The Offshore Voyaging Reference Site

Tips For Receiving Weather Fax

Starting with this chapter I’m going to focus on weather reception tools that work when we are offshore or in remote places where the internet is not available. Let’s start with weatherfax and why it’s still important.

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When off soundings, I convert weather faxes to charts in our chart plotting software (this also takes care of skew). This allows for instant geo-referencing and facilitates planning.

Jim Patek (S/V Let's Go!)

Can you recommend a “hardware” demodulator and does this allow the signal to come through without blasting over the SSB speaker?

I have been using ‘s small TIF weather charts accessed via the sat phone. The size of the small TIF is nominally around 17 kb so to do what you do, i.s. slideshowing a series, might be a bit expensive at $1.75 or so a chart. But, when the WF is giving a poor or non-existent report, it’s a very good way to go and 100% reliable.

Richard Hudson

Are the UK weather faxes receivable from western Greenland? I was there last summer and, not realizing UK weather faxes covered areas farther north than Boston ones and assuming transmissions from UK would not make it over the mountains, never tried.

I found the Arctic Surface Analysis broadcast from Iqaluit to be quite useful, since it was the only weatherfax I knew of then that covered areas farther north than the ones from Boston. Not an easy fax to read (much data, all fine lines), but it does show all the weather systems in the Arctic.

Larry Robbins

Receiving faxes at sea over SSB using either a soundcard or hardware demodulator delivers noise in the audio signal received as noise in the fax image. This can make reading the fax quite challenging. The Ham radio version of sailmail (airmail) has a huge selection of weather charts and forecasts available on request meaning that they can be acquired when propagation is good and/or when planning is at hand. These require a ham license, a HF SSB that transmits on ham bands, and a pactor modem. Gribs are also available by subscription – that is – regularly updated for an area specified in the subscription request. Ham bands are great for social networking and emergency communication. Licenses in US do not require morse code these days.

Larry Robbins

(no editing function) The pactor modem faxes are noise free. Airmail Ham service is also free and includes email. Larry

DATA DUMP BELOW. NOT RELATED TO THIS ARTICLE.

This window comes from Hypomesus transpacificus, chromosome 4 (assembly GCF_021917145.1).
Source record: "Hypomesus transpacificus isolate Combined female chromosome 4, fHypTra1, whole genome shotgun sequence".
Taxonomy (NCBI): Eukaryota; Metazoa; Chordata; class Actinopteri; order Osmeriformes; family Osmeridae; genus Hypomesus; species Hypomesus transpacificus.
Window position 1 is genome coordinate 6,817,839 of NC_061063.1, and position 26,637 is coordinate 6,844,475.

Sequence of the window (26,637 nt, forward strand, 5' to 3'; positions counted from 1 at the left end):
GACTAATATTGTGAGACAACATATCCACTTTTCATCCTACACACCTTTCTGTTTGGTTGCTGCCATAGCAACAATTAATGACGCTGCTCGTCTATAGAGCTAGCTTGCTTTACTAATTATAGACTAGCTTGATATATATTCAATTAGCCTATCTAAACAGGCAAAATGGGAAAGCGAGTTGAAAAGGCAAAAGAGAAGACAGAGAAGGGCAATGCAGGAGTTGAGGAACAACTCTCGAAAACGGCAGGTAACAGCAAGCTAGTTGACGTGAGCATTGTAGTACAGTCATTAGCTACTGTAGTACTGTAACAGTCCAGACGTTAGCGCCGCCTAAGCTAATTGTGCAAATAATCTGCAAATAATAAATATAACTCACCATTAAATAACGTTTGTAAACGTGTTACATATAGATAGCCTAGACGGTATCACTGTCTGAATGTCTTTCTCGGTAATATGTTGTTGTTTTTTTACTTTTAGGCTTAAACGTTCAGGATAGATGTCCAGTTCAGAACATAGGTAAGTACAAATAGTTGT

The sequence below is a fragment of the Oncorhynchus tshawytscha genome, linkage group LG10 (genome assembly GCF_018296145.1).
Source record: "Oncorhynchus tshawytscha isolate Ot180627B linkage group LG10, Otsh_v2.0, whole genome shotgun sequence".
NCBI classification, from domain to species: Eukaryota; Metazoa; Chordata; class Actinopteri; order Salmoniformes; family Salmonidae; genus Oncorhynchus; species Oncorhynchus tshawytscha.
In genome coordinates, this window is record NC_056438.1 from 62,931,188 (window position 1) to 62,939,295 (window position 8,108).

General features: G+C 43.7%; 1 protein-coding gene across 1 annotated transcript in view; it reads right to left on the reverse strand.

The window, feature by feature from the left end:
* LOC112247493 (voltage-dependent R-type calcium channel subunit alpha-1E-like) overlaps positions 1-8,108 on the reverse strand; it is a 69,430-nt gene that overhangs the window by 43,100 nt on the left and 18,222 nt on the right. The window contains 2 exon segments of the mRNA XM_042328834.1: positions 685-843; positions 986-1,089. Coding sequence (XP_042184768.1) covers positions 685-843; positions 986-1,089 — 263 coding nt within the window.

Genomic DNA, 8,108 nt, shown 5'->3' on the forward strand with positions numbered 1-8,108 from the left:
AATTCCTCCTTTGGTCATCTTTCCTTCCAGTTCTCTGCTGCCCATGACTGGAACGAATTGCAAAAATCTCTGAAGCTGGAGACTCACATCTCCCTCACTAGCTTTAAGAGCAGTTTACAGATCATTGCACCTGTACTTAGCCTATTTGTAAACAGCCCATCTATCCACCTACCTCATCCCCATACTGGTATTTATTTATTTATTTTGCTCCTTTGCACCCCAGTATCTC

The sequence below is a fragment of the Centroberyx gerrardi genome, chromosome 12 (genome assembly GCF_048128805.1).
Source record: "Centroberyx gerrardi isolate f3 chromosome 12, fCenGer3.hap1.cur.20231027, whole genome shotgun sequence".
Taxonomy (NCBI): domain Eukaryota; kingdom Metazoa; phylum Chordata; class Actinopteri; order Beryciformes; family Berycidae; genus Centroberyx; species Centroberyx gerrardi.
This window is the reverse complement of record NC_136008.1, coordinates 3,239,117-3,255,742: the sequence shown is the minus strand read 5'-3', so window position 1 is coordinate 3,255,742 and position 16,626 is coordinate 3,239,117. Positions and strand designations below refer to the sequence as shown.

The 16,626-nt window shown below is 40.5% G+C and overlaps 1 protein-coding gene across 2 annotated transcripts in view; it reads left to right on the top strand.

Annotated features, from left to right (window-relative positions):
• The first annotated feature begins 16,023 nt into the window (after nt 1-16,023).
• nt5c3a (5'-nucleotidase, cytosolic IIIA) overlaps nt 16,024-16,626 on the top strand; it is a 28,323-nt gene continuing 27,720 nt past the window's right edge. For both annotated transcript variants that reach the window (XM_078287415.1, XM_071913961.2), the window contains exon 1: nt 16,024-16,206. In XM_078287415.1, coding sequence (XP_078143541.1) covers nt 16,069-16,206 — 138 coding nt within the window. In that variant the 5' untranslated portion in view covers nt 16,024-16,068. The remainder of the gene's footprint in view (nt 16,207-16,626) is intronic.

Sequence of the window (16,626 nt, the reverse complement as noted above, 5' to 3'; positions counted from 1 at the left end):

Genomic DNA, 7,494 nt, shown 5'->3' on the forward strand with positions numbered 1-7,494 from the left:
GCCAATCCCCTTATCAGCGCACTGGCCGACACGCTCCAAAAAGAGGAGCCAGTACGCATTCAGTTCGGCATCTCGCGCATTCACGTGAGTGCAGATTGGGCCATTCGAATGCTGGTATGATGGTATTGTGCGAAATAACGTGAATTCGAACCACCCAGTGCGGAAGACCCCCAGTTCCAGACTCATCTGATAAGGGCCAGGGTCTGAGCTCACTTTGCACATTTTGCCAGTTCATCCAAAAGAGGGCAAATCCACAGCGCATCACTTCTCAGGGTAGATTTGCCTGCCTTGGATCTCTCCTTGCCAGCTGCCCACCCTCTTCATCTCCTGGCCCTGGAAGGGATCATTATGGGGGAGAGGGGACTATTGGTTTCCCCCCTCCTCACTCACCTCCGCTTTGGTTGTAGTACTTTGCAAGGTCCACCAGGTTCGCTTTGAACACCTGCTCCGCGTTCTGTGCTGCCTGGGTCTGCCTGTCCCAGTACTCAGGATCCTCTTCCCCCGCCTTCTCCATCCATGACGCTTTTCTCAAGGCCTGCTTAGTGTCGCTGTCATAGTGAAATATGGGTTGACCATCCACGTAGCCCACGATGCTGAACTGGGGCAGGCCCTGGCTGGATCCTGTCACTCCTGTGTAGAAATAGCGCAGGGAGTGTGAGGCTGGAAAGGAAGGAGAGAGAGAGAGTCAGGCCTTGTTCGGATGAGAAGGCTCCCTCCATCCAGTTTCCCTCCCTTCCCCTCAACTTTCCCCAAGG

Philippe Sandelé

I realize I am linking in to an older post, so I hope this will get read.
I would like some assistance on how to best link a world receiver to an HF Weather Fax app on a tablet. In my case it is a Sangean ATS909 receiver, which I would like to connect to my iPad. There is a nice HF fax app by Black Cat Systems. However I am still struggling with the connection between both apparatus. On their site Black Cat systems mention the following: “with the Camera Connection Kit, you can plug a USB sound input device into the iPad, and use a patch cable between it and the radio’s audio output. This is by far the best solution”. I have been searching the internet for this but I am getting lost in all the available information. An answer from BCS is also not forthcoming.
Any suggestions? Thank you.



Considering to purchase this product:

It seems to bundle all I need:
“The NAV-FAX 200 includes a data interface port, cable and software for viewing and printing weather fax images and data.”

I would like to be able to receive Navtex along the European coast, something I know Winradio does. However Winradio is prohibitely expensive.

I don’t want a SSB transceiver, please.

Will the SI-TEX NAVFAX 200 do, please?



Larry Caillouet

Weather fax 2000 looks like a simple, useful, and relatively inexpensive weather tool in terms of boat bucks, but like Iridium sat phones it is stuck in the past by requiring Windows 7 or even older versions. Does anyone know if it will work with Windows 10?

Larry Caillouet

Thanks, John. I’ve read your chapters on Iridium and downloading weather info with great interest. On your advice I bought an Iridium 9575 Extreme sat phone instead of jumping on the Iridium GO! bandwagon, but it is still unclear to me how to optimize the hardware, software, and subscriptions. Where does Xgate fit into the sat phone-to-laptop transmission of weather data and emails? I know it is a 4 to 1 compression system. Does it duplicate anything that UUplus or Sailmail does? And does WeatherFax 2000 add benefits beyond what can be retrieved from SailDocs? I don’t want to subscribe to multiple services that overlap. Cruising is expensive enough without that!

Richard Koller

My SSB radio has a lot of interference most likely due to the electronics in the pilot house. Will this prevent weatherfax 2000 from receiving the downloads?
Any suggestions?